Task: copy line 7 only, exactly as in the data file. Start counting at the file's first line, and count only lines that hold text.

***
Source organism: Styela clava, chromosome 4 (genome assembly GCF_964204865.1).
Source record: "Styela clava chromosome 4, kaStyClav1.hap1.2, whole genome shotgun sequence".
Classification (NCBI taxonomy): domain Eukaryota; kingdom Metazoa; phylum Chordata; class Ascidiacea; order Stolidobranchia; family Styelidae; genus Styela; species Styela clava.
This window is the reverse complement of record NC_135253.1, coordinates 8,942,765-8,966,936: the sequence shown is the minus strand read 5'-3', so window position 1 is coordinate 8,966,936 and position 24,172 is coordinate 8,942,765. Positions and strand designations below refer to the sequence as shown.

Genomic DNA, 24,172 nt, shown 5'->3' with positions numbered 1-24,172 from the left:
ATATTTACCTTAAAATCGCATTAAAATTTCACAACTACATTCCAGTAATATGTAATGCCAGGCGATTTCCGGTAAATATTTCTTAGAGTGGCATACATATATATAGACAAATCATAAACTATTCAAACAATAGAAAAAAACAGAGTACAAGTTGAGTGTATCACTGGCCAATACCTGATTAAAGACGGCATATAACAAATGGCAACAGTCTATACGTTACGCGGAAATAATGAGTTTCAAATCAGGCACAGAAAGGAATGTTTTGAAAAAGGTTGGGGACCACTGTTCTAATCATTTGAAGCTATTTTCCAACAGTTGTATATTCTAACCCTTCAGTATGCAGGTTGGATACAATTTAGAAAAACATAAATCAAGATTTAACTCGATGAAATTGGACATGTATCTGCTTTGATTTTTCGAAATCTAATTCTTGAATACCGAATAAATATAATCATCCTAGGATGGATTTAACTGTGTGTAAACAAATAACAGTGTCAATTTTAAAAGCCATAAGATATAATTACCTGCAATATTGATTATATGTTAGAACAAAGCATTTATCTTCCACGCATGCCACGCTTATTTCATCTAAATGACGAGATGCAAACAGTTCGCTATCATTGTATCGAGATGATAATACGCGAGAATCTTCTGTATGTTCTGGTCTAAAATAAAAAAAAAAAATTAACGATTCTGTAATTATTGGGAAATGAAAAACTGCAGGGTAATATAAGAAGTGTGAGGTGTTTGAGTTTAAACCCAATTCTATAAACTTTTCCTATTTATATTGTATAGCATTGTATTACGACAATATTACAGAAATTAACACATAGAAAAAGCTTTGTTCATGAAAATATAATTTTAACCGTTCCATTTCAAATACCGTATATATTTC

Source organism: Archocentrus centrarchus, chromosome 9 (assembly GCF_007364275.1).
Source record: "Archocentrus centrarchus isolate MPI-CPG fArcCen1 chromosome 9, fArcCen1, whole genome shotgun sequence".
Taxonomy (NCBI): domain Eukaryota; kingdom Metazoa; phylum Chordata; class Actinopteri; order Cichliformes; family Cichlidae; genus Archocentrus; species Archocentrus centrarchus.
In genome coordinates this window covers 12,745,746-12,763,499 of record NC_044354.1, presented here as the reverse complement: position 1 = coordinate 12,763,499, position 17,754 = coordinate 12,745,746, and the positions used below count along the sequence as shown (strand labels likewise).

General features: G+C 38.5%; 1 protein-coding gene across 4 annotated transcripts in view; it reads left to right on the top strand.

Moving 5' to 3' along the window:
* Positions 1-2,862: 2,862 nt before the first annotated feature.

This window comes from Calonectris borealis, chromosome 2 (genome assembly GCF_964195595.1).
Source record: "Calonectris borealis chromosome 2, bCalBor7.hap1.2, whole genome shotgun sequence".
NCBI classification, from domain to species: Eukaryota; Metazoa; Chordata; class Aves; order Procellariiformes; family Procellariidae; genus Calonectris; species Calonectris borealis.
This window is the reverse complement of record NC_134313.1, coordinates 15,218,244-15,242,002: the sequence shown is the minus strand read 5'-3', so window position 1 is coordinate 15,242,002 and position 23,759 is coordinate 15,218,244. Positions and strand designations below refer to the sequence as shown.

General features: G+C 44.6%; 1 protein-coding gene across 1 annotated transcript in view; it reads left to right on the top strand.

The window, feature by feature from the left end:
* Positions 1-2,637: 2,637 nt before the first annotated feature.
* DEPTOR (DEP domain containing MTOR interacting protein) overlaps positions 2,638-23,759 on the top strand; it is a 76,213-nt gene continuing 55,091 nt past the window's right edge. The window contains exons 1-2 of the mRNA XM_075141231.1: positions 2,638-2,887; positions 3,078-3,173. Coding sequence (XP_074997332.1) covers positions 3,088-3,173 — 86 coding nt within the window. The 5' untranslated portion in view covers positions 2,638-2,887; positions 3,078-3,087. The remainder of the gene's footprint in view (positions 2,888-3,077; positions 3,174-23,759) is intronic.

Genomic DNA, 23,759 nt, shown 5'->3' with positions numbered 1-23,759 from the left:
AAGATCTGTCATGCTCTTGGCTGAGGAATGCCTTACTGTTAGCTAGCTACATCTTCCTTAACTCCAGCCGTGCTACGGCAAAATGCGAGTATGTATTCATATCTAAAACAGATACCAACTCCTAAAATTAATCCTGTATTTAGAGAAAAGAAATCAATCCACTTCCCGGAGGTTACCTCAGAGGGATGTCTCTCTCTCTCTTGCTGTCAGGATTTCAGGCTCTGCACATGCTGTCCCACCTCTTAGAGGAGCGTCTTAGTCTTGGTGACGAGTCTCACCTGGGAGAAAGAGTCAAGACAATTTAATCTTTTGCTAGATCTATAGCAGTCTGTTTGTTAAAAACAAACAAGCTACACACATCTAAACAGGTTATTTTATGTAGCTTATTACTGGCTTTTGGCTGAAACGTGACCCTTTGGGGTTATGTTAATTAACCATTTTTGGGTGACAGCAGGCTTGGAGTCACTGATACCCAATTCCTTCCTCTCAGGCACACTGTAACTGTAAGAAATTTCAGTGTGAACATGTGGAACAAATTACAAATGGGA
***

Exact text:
Source organism: Archocentrus centrarchus, chromosome 9 (assembly GCF_007364275.1).